Going back, this is a list of albums that have spent a long time being dumped out to the iPod and in the CD players.
The Black Keys – Brothers: Wonderful Bluesy Deliciousness
PJ Harvey – Let England Shake: Explorations of England and the First World War
LCD Soundsystem – This Is Happening: An exhibit to flaunt a knowledge of musical history
It’s been a while since we’ve written anything in these series of posts, but we’ll try to keep them going.
I had resisted the Arcade Fire for a very long time now. If fact, I began to do it stubbornly so simply maintaining that I did not care for them and leaving it at that. However the album The Suburbs had come into my house and I had spent some time hearing it as it was played here and there. Eventually, I had sat down to listen to it in it’s entirety and it has since grown on me. In fact, this may have been one of the best albums to come out last year.
Arcade Fire has surrounded this album with suburbs of it’s own giving it a monumental scale. This album is meant to be a statement. From the website to a short film directed by Spike Jonze that premiered at SXSW this year. There is even HTML5 interactive web site where you can type in your childhood address and it creates a film using Google Earth to the song “We Used To Wait”. Of course, any album called The Suburbs is going to ignite emotions from almost anyone. Suburbia in America has become a barometer of sorts for so many social/economic/political views. The most prominent of which is the urbanite looking down on the manicured lawns as a sign of emptyness and soul-crushing sameness, so often something akin to the militant ex-smoker.
The album opens with the song “The Suburbs” where the levity of the music and tempo mask the lyrics over it, and the songs that are still to come. It builds slowly until becomes momentous arena-rock. So much of this album is infused with the feeling of disillusionment and the nostalgia for the escapement and innocence of your childhood. Of course, as a child the boredom seemed insufferable in the suburbs, and you would daydream of the time for you to escape to someplace more exciting. Now looking back, by the time that it’s your time to have children, you realize that perhaps you haven’t changed that much from your parents. Personally, much of the feeling of the album is wrapped up in the lyric “But do you think your righteousness could pay the interest on your debt? I have my doubts about it.” from “City With No Children”. Perhaps you yourself are caught in the same trap as your parents where you worry about the circumstances of your life, but see that you cannot necessarily change it without giving up everything.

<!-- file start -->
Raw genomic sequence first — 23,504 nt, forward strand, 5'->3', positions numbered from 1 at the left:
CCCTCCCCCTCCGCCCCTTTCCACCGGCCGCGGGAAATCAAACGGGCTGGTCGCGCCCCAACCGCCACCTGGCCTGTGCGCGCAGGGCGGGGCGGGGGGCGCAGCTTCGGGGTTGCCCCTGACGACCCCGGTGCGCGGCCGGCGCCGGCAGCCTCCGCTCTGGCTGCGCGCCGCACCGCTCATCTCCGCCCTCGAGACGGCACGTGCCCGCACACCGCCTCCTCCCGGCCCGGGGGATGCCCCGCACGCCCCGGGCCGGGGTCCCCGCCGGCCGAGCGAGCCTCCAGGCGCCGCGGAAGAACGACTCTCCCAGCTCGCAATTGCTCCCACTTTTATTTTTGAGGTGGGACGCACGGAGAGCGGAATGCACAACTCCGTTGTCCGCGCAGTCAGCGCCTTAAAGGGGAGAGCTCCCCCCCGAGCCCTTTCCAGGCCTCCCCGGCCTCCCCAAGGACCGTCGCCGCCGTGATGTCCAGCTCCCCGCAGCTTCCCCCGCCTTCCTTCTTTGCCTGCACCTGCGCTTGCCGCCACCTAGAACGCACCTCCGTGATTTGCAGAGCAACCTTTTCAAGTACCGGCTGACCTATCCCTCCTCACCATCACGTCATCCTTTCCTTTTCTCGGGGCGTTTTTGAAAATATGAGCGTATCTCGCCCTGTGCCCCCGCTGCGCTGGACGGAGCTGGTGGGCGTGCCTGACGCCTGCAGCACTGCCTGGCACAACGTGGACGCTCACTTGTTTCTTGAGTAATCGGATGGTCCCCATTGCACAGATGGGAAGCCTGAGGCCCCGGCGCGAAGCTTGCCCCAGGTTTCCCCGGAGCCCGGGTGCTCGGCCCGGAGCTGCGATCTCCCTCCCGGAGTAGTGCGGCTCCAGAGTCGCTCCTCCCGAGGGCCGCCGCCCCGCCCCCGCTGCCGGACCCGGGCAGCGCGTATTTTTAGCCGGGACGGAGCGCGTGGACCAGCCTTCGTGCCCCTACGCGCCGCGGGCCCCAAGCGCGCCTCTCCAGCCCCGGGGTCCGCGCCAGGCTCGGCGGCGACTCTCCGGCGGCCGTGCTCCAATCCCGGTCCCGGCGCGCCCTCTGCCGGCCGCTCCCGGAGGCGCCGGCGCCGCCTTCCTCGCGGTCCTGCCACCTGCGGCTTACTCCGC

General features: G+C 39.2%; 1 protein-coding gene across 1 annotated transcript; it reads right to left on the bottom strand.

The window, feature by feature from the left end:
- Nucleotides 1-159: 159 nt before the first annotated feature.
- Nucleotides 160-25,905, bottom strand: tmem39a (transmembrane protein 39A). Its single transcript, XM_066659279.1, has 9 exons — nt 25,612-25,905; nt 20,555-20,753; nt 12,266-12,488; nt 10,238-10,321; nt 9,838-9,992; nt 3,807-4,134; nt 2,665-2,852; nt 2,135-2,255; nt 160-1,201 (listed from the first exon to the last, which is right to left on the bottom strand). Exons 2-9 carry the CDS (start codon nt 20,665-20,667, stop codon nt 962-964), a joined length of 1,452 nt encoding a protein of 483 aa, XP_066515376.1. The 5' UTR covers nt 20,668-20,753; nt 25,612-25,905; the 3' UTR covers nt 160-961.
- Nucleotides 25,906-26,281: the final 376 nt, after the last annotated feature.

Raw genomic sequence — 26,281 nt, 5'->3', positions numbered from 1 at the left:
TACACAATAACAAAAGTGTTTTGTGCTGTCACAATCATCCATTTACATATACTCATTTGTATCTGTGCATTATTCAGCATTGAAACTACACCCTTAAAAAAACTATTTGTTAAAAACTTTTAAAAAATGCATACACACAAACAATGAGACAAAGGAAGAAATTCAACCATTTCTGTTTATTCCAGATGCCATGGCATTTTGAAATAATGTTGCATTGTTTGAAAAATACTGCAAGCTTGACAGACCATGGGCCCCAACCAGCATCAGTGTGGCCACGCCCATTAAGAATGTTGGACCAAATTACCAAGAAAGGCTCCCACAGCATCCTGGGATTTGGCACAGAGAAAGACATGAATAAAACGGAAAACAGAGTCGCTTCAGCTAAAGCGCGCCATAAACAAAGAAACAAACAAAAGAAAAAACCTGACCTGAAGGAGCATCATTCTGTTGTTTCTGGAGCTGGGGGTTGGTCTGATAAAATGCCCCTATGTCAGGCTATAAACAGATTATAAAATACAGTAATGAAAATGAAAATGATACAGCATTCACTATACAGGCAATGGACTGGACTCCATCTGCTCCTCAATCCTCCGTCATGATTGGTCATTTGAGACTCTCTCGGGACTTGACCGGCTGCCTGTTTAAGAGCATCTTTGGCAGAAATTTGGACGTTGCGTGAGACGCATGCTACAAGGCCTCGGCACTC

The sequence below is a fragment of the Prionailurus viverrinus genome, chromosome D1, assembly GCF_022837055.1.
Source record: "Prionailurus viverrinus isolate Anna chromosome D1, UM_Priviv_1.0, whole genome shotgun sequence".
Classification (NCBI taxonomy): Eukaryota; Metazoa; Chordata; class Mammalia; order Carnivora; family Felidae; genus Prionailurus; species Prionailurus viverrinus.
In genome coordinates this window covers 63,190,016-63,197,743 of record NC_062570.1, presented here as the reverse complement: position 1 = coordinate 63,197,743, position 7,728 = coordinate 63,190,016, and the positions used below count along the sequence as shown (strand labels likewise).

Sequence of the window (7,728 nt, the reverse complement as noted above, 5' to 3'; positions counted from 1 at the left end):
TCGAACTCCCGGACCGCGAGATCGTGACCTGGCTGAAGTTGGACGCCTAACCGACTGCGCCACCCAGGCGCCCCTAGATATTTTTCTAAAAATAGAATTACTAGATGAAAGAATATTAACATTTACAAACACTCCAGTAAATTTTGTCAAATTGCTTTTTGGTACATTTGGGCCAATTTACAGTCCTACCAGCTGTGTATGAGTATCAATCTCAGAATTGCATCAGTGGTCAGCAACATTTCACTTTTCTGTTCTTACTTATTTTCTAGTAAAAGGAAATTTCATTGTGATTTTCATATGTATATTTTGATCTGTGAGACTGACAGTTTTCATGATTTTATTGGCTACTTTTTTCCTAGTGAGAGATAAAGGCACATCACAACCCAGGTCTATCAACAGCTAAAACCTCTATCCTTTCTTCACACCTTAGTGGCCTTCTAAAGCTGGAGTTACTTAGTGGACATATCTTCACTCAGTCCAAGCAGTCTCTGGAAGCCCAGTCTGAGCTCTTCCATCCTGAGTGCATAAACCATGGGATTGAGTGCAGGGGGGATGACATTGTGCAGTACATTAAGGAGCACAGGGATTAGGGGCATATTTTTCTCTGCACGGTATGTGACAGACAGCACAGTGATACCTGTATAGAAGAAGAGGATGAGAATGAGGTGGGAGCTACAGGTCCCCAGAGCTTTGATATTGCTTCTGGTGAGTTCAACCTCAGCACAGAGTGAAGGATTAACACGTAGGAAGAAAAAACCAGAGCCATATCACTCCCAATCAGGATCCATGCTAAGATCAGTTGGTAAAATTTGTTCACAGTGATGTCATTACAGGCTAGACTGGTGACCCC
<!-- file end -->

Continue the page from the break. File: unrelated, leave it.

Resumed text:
This album was recorded in 1958. Later Cannonball Adderley played with the Miles Davis sextet and a year later would work with him on his Kind of Blue album. Here Davis is backing Adderley up but the influence comes through, and includes Davis composing “Somethin’ Else”.
Davis and Adderley have a wonderful conversation between their trumpet and sax on tracks like “Autumn Leaves” or “Somethin’ Else” backed up by the drumming of Art Blakey and the rest of the rhythm section. This album has some great moments of interplay between the front sax and trumpet and the piano. The entire album has a mood of introspection about it and goes perfectly with a cup of coffee in the morning, or by itself late at night.
The reissue has an extra track, “Bangoon” at the end.
The cello is the most beautiful of instruments.
This album isn’t new. It came out in 2005, but I started listening to it recently. Zoe Keating is a Bay Area musician that layers multiple tracks of herself playing the cello in real-time. She uses her feet to control the computer that mixes the recordings. The result is an illusion of an entire room of full of musicians. The composition of the music itself is suspenseful and engaging.
Many people don’t consider this to be a worthy Graham Greene novel, but I think that they miss the point of it. It was written to be one of his “entertainments”. Written to be entertaining, it fulfills that purpose. What I enjoyed the most about this novel is the way that the story abruptly picks up and leaves off the stories of certain characters. Very much as happens when you meet someone on a long journey and they come into your life suddenly and leave just as suddenly as you reach your destination.
I’ve been pretty into Deerhunter’s Microcastle album, as this album definitely needs a few listens. Well, there are two albums. The second one is called Weird Era Continued, and from what I’ve read they’ve been leaked onto the internet several months ago. It’s gotten some pretty good reviews, and a number of people had them listed in their top albums of 2008. The lead singer Bradford Cox apparently also records solo work under the name Atlas Sound. The band kicked off Noise Pop in SF about a month and a half ago, and it would have been good to have seen them.
The sound on this album is something of a cross between Pavement inspired pop rock on “Agoraphobia” at the opening of the album and more of experimental guitar noise derived from My Bloody Valentine on “Little Kids” and “Microcastle”. “Nothing Ever Happened” is just a fantastic pop song. Overall, the sound is great, plus add in a touch of bleak overtones and lyrics across the entire album and you get a darker sound that range from the slower sleepy songs interleaved with songs flooded by a wave of guitar chords that come crashing down on you in a muffled haze.